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-   -   Hot Break & Cold Break (http://www.homebrewtalk.com/f36/hot-break-cold-break-44609/)

Doc Thirst 11-12-2007 04:16 PM

Hot Break & Cold Break
 
I did a search and found a ton of threads containing this text (20+ pages), but I didn't find exactly what I was looking for. Perhaps a more experienced brewer can help me out. During my last brew I had a ton of suspended "protein" in my wort. I noticed this in my hose from my brew pot, into my counter-flow, and again after the counter-flow into the carboy. It has since dropped out and settled on the bottom, or disappeared all together. Can someone please clear up the a few questions about Hot and Cold Breaks, as I understand this is what caused the issue. I would love a basic definition, causes and effect, ways to avoid, methods of repair, and any other info that might help me get my head around these concepts. It might also help to mention the only times I see this is when I brew with honey, or that just might be a coincidence.

Scimmia 11-12-2007 04:27 PM

I think you're misunderstanding the terms, it's something you WANT to happen, not something to avoid or try to repair. Simply put, hot break and cold break are when you force the proteins in the beer to coagulate and fall out of suspension. You can then leave it all behind when you transfer the wort to the fermenter.

Drunkensatyr 11-12-2007 04:29 PM

Hot Break as per http://www.howtobrew.com : The foam caused by proteins in the wort that coagulate due to the rolling action of the boil. The wort will continue to foam until the protein clumps get heavy enough to sink back into the pot.

Cold Break: This is composed of another group of proteins that need to be thermally shocked into precipitating out of the wort. Slow cooling will not affect them. Cold break, or rather the lack of it, is the cause of Chill Haze. When a beer is chilled for drinking, these proteins partially precipitate forming a haze. As the beer warms up, the proteins re-dissolve. Only by rapid chilling from near-boiling to room temperature will the Cold Break proteins permanently precipitate and not cause Chill Haze. Chill haze is usually regarded as a cosmetic problem. You cannot taste it. However, chill haze indicates that there is an appreciable level of cold-break-type protein in the beer, which has been linked to long-term stability problems. Hazy beer tends to become stale sooner than non-hazy beer.



As for avoiding....you WANT both breaks, so don't avoid em.

Should be nothing to repair, just clean out your equipment well after use.

So basicaly you want to boil your wort, which will lead to a hot break. You also want to cool your wort to pitching temps as fast as possible..which causes cold break.

Dunno if any of this will help ya but there it is.

bradsul 11-12-2007 04:45 PM

Using irish moss in the last 10 minutes of your boil will really clear up the pre-chiller wort. The wort coming out of your chiller will always have cold break in it, I've read and heard that it is actually good for your yeast too.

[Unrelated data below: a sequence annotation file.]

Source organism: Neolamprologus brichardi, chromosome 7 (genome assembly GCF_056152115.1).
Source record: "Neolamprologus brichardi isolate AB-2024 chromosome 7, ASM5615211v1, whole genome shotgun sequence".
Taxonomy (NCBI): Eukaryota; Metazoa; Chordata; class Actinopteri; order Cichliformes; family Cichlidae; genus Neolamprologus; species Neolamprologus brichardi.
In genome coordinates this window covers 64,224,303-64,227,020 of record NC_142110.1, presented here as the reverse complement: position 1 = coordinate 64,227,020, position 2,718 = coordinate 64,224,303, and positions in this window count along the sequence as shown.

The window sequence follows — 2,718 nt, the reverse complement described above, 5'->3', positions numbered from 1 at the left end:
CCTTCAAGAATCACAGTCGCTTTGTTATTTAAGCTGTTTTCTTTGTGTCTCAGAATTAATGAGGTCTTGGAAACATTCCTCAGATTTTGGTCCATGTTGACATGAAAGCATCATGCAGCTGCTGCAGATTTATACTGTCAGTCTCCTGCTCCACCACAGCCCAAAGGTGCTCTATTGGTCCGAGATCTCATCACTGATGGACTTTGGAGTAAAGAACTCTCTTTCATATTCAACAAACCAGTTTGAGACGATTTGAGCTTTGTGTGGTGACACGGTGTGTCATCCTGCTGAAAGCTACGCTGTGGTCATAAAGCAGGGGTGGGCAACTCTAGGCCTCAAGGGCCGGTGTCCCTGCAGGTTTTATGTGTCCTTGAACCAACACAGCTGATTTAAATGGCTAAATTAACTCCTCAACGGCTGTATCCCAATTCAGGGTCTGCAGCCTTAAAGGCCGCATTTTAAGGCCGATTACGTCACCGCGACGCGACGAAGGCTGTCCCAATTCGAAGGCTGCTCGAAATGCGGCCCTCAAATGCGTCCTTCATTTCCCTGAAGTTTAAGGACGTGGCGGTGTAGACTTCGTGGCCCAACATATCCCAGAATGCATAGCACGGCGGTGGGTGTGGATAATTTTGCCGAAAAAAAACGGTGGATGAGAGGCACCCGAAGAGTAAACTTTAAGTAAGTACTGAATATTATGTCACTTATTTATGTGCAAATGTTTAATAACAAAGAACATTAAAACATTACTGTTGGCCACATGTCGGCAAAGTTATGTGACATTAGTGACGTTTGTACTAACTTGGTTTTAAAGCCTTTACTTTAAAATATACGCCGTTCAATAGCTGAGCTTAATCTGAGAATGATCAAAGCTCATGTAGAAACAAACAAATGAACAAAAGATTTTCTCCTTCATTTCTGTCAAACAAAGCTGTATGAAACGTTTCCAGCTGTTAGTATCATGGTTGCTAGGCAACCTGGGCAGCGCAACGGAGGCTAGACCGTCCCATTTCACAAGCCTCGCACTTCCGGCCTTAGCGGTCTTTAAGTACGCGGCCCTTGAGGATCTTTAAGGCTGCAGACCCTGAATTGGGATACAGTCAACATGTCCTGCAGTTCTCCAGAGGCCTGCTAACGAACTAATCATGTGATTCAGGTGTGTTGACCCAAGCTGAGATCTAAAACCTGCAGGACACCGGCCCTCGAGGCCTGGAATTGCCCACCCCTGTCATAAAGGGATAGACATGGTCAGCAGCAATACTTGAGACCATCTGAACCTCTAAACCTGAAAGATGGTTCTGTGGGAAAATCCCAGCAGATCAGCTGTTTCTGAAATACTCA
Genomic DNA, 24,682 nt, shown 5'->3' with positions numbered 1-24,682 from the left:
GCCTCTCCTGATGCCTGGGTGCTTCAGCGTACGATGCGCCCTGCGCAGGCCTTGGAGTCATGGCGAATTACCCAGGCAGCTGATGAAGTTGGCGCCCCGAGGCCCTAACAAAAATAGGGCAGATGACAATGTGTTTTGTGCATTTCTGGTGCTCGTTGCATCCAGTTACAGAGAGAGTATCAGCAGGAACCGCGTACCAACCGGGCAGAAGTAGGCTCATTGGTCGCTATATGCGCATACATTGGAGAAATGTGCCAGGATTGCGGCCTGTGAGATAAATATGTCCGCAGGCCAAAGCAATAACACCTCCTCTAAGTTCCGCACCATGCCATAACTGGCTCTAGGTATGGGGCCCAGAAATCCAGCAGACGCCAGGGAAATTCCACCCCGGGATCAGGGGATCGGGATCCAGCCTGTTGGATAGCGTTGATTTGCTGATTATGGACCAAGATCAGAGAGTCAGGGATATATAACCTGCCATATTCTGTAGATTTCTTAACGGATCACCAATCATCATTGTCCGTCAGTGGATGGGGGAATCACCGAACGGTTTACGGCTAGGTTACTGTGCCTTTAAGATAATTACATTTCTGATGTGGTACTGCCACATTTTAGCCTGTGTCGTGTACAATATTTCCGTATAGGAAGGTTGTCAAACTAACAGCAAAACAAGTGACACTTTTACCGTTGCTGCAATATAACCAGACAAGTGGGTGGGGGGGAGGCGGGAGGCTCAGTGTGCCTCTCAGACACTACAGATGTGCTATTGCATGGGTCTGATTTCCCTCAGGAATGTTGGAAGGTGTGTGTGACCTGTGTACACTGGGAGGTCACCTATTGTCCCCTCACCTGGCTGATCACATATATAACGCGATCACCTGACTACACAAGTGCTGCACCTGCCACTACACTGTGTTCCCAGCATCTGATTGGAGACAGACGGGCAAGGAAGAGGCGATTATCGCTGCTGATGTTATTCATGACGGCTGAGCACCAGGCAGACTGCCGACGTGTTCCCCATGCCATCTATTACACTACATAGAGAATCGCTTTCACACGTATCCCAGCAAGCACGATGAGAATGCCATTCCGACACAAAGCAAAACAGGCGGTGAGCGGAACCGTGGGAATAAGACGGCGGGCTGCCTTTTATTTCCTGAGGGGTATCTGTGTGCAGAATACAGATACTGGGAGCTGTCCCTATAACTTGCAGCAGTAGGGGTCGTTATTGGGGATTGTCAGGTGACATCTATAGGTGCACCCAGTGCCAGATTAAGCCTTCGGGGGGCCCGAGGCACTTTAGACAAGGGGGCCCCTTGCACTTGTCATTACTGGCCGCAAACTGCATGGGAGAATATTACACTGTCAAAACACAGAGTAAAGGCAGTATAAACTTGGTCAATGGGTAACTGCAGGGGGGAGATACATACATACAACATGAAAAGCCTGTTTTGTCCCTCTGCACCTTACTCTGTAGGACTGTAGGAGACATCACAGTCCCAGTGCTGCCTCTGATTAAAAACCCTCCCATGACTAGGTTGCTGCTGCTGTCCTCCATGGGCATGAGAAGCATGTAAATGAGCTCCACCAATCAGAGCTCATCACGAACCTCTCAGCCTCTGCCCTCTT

olllllo 11-12-2007 05:12 PM

To sum up:
Just because it breaks, don't mean it's broken. :mug:

Doc Thirst 11-12-2007 06:57 PM

Humm, great stuff here, thanks for the responses. I guess I'm baffled as to what that %$#^ floating around in my wort was then. I assumed it was a product of the proteins not being broken down enough after I talked to a fellow brewer, I guess I misunderstood.

jds 11-13-2007 04:38 PM

Just did my first batch in a while, extract-based, boiling the full volume.

I noticed after chilling (boiling to 72F in about 15 minutes) that there was no cold break material at the bottom of my kettle after I siphoned to my carboy. In fact, since I bagged my whole hops, there was essentially nothing left in the kettle (!).

Does this mean I'm more prone to chill haze problems with this beer, or should I expect the cold break to settle out in (1) fermenting, (2) Secondary conditioning, or (3) Crash cooling in the keg?

I suppose I could use gelatin or polyclar in the secondary. I just thought it was weird that I didn't have any leftover cold break after chilling. FWIW, I also didn't add any irish moss (thought I had some, thought wrong).

Either way, I'm drinking it.

bradsul 11-13-2007 04:44 PM

Extract batches don't tend to have a lot of break material as the hot break happened during the manufacturing process. Did you whirlpool and allow the cold break to settle after cooling? If not it did make it into the fermenter but the cold break is actually good for the yeast so I wouldn't worry about it. When you use a CFC you get all of your cold break into the fermenter as well.

Chill haze really isn't worth worrying about as it doesn't affect the flavour of the beer. If you chill quickly (which you did) then you should have a pretty clear beer, especially if you are going to crash cool it in a keg.

suffer78 08-07-2010 11:03 PM

This is great info. I'm still working on cooling the wort fast enough. I guess that means I just have to brew more beer!!

richkev 08-07-2010 11:15 PM

hot weather
 
Yup, I have the same problem. It's really hot here in LA (lower Alabama) and the ground water is about 80* F. I've started using a prechiller with an old immersion chiller I had. I have another immersion chiller that I place in my hot wort and I place my old one in an ice chest full of ice water. It makes a difference, but still takes me too long to get my temps down to pitching temperatures. I'm tossing around the idea of getting a counterflow chiller and using the prechiller in combination. Of course, that means I will also have to get a pump, but, that is something I will ultimately use with the Brutus style setup I'm slowly putting together...


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